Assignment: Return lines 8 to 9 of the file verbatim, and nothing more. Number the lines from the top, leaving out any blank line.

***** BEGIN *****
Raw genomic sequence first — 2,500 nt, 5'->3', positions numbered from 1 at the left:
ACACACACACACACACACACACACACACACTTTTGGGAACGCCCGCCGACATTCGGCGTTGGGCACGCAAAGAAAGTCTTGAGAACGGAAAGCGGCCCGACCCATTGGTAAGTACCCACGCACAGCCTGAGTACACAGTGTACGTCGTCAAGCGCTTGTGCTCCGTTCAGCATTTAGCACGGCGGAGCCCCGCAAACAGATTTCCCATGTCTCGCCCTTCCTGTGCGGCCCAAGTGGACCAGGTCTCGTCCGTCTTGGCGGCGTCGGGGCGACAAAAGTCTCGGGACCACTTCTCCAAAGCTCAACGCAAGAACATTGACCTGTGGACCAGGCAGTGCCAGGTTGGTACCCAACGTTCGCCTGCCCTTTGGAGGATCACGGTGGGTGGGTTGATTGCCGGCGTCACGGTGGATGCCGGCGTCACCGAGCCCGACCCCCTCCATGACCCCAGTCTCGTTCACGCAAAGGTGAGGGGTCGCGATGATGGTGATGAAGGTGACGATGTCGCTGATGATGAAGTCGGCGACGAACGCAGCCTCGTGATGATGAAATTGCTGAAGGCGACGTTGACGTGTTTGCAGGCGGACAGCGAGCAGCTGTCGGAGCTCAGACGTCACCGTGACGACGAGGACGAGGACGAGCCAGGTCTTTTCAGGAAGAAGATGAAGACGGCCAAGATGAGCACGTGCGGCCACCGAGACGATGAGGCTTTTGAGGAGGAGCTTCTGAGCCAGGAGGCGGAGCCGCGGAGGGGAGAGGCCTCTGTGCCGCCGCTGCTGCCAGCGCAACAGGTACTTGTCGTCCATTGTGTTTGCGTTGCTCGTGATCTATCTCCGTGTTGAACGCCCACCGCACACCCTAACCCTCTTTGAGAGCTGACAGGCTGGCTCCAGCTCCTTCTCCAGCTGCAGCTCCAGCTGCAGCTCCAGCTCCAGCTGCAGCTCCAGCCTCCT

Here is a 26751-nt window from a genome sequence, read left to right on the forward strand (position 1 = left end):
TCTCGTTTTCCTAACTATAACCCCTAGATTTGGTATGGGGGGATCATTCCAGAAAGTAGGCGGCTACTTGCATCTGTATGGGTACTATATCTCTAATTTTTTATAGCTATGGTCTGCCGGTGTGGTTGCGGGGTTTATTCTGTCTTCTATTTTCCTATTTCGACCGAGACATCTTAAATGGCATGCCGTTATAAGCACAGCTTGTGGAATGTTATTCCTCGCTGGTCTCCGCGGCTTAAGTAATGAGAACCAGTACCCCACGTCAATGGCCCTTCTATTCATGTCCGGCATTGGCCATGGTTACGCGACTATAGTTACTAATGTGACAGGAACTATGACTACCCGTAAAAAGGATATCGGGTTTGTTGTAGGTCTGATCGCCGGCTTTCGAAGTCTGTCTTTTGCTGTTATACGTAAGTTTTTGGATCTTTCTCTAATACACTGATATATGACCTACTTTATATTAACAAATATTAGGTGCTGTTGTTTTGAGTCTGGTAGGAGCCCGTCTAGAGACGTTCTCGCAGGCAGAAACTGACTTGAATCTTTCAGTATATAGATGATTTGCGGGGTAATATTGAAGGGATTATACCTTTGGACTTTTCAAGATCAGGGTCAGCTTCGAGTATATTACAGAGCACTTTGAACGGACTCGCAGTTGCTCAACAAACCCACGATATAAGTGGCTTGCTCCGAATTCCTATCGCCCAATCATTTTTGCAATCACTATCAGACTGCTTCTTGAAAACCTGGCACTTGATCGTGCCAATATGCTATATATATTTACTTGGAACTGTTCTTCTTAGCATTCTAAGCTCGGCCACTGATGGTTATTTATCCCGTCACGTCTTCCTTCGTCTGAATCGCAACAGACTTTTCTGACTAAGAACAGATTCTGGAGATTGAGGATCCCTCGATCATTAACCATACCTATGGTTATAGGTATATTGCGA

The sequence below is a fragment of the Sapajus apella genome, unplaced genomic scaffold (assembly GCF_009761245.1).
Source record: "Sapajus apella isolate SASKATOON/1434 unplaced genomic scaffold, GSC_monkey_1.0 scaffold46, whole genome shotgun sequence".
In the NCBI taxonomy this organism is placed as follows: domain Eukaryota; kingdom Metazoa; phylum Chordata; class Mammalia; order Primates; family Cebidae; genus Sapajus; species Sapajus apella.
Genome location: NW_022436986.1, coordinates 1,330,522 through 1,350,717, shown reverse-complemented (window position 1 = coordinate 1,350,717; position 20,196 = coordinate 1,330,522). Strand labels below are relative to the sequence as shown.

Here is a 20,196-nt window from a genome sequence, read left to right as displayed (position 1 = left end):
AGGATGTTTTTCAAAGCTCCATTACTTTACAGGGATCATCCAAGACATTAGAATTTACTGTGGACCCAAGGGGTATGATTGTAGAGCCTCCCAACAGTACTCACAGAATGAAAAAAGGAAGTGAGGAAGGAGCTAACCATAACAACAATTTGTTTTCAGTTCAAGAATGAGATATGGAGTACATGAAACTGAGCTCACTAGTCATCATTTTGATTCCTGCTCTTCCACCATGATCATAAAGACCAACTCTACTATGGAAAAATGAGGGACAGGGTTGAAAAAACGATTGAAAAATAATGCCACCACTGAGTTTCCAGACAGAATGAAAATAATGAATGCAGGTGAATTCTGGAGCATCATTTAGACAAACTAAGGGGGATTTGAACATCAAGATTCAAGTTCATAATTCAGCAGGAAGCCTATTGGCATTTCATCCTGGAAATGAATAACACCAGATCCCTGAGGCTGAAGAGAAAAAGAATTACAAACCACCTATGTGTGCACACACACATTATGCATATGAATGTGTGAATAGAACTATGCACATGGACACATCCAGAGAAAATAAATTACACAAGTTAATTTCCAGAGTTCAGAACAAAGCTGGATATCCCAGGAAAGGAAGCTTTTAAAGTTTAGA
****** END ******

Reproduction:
Genome location: NW_022436986.1, coordinates 1,330,522 through 1,350,717, shown reverse-complemented (window position 1 = coordinate 1,350,717; position 20,196 = coordinate 1,330,522). Strand labels below are relative to the sequence as shown.

Here is a 20,196-nt window from a genome sequence, read left to right as displayed (position 1 = left end):